Geologic Structure of Novaya Zemlya, Vaygach, Pay-Khoy, Polar Urals, and Northern Pechora1
Published:January 01, 1973
V. I. Bondarev, S. V. Cherkesova, V. S. Enokyan, B. S. Romanovich, 1973. "Geologic Structure of Novaya Zemlya, Vaygach, Pay-Khoy, Polar Urals, and Northern Pechora", Arctic Geology, Max G. Pitcher
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The late Paleozoic-early Mesozoic fold system of the Urals-Novaya Zemlya region and the Paleo-zoic-Cenozoic Pechora depression formed on folded pre-Mesozoic basement. The fold system may be divided into the Polar Ural and Pay-Khoy anticlinoriums and the structures of Novaya Zemlya. In the inland part of the Ural region, at the juncture of the fold system and the depression, a set of foredeep basins is recognized.
A complex of Precambrian, Paleozoic, and early Mesozoic (within the foredeep) sedimentary and volcanic rocks is involved in the formation of the Ural-Novaya Zemlya fold system. The thickness of Precambrian formations exceeds 3,000 m; that of Paleozoic rocks is over 10,000 m. Paleozoic (Ordovician and higher) strata transgressively and unconformably overlie the older formations. Important hiatuses in the Paleozoic section are recognized in pre-Late Devonian (Novaya Zemlya) and in Late Carboniferous rocks (Pay-Khoy, Novaya Zemlya).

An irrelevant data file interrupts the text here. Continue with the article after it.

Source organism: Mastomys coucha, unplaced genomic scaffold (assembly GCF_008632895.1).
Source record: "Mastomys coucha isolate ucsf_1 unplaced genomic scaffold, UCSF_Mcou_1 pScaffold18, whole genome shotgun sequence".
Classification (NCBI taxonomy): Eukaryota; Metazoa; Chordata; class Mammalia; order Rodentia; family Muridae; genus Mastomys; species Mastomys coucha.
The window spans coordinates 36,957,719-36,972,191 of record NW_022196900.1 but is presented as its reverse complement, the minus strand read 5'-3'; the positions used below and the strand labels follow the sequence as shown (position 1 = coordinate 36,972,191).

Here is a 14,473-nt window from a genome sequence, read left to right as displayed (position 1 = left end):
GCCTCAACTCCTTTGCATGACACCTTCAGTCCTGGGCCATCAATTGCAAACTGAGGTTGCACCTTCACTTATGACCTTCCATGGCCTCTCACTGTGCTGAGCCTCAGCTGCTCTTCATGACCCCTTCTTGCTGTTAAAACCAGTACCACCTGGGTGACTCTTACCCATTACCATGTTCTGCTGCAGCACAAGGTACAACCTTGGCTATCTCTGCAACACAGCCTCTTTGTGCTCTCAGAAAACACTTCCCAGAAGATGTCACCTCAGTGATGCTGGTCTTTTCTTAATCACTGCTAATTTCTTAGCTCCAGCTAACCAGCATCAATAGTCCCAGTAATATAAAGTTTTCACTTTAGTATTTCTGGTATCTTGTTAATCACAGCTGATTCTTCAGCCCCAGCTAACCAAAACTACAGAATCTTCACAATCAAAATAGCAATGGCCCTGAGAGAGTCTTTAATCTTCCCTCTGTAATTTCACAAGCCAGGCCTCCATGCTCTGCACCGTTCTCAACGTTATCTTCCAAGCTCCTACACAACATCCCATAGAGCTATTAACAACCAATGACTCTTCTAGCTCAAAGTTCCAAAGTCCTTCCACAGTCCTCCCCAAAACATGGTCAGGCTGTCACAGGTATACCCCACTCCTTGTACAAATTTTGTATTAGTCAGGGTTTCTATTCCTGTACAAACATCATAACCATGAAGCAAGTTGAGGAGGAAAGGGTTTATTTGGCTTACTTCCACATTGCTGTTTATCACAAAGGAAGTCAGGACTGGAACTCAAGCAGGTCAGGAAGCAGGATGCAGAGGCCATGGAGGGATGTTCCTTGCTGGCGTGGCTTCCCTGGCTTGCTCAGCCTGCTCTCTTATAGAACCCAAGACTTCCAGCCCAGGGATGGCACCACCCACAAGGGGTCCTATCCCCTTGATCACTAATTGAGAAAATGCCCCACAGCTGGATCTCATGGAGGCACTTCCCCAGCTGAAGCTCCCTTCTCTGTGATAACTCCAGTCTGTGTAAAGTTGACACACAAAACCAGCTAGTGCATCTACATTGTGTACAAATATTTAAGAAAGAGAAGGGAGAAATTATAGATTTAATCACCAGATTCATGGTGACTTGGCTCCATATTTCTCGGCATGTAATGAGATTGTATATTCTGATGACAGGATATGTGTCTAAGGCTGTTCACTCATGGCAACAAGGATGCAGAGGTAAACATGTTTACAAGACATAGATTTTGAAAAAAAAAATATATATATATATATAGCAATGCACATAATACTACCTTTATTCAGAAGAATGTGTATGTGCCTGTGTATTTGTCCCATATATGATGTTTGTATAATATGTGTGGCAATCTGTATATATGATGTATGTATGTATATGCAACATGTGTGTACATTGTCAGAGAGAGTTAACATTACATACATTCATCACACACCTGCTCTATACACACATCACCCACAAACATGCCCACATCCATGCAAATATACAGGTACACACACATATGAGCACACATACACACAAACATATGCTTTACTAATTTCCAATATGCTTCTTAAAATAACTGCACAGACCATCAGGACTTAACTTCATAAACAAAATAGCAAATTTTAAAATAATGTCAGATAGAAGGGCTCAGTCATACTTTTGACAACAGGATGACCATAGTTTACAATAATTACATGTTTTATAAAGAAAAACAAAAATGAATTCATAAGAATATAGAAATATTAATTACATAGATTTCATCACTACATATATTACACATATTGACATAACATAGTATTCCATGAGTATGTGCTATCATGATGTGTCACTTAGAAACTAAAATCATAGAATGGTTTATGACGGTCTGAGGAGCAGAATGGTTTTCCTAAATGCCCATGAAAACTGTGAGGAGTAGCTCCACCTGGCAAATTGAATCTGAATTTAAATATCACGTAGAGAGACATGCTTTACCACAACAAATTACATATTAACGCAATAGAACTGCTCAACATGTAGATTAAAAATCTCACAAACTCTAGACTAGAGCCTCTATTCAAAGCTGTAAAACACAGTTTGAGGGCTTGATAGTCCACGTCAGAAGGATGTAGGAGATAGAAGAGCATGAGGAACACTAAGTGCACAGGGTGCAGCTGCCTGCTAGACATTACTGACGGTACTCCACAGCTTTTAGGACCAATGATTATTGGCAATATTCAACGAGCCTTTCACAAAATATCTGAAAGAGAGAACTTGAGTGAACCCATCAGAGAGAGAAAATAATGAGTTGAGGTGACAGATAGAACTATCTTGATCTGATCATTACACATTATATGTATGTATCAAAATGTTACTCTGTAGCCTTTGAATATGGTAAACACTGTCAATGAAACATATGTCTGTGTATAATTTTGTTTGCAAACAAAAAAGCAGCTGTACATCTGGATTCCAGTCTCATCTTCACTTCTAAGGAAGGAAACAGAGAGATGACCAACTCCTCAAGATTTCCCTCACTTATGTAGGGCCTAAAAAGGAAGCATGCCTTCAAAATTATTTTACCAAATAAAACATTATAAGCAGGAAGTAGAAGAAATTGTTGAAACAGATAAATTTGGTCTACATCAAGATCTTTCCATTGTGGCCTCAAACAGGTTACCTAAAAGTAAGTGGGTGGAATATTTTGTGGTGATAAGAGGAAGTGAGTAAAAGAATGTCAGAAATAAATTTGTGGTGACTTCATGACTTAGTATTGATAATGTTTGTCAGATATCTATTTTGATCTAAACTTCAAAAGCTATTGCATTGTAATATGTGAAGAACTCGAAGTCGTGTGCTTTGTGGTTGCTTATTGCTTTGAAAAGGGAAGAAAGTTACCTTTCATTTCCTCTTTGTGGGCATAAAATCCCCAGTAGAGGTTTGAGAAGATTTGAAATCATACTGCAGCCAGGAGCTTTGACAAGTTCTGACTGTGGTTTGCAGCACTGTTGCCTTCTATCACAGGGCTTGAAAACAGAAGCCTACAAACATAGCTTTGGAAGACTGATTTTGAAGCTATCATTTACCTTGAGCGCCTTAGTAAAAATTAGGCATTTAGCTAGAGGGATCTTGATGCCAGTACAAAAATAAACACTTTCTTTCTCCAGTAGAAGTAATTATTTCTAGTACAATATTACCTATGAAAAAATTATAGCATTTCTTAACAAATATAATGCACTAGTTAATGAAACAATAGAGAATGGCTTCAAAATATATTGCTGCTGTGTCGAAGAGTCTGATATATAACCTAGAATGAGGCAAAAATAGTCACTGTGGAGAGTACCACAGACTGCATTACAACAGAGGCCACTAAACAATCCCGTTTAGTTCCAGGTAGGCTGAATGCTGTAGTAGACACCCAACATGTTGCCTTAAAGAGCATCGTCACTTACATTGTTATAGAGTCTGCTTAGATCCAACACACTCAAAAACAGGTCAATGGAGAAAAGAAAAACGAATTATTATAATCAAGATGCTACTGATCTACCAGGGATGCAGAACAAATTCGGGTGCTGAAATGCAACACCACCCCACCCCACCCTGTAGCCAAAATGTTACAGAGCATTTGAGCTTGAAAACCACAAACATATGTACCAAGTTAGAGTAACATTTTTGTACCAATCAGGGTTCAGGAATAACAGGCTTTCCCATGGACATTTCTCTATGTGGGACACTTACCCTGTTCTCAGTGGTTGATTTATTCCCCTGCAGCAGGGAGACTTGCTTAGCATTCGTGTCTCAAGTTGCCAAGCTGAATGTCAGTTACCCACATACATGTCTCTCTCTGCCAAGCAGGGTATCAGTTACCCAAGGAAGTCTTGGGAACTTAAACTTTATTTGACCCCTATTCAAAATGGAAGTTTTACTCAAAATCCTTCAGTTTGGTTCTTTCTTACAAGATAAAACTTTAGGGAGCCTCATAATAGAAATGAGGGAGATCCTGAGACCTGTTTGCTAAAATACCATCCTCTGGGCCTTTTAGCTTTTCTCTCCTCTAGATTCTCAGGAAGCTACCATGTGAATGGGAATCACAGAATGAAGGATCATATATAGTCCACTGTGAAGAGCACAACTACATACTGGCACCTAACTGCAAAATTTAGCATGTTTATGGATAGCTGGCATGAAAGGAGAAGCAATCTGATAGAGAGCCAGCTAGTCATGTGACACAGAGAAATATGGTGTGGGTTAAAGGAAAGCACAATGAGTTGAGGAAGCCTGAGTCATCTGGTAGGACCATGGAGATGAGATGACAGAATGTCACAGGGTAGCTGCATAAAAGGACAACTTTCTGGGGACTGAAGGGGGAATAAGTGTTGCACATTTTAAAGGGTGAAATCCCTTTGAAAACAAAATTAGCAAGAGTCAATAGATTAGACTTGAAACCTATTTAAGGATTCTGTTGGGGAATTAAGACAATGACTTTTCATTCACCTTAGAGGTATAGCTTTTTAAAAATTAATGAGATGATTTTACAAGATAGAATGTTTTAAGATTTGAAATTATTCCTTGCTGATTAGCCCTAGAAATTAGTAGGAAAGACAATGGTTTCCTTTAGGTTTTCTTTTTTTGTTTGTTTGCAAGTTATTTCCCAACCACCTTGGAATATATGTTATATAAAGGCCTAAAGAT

Volcanic strata of predominantly mafic composition form a considerable part of the Precambrian (Polar Urals, Novaya Zemlya, Pay-Khoy) and Late Devonian sequences. Volcanic rocks of late Mesozoic-early Paleozoic age are found in northeastern Pay-Khoy. The following intrusive complexes are found in this area: an ancient pre-Ordovician and partially pre-Silurian ultramafic to acidic intrusive complex (Polar Urals, Pay-Khoy, Novaya Zemlya), a Caledonian (Silurian-Devonian) complex of ultramafic, mafic, and acidic intrusions (Polar Urals and Novaya Zemlya), and Hercynian mafic and acidic intrusions (Novaya Zemlya and the Polar Urals).
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Following the discovery of Prudhoe Bay oil field in 1968, much attention was turned to the Arctic in the search for giant hydrocarbon accumulations. The Soviets had already proved giant reserves in their West Siberian Basin, and exploration was moving ahead quickly in the Canadian Arctic. Plans were drawn up for an AAPG Symposium on Arctic Geology and held in February 1971. Papers were selected from the Symposium for this publication and cover seven topical groupings: Regional Arctic Geology of Canada, Regional Arctic Geology of the Nordic Countries, Regional Arctic Geology of the USSR, Regional Arctic Geology of Alaska, Comparisons in the North Atlantic Borders, Evolution of the Arctic Ocean Basin, and Economics of Petroleum Exploration and Production in the Arctic.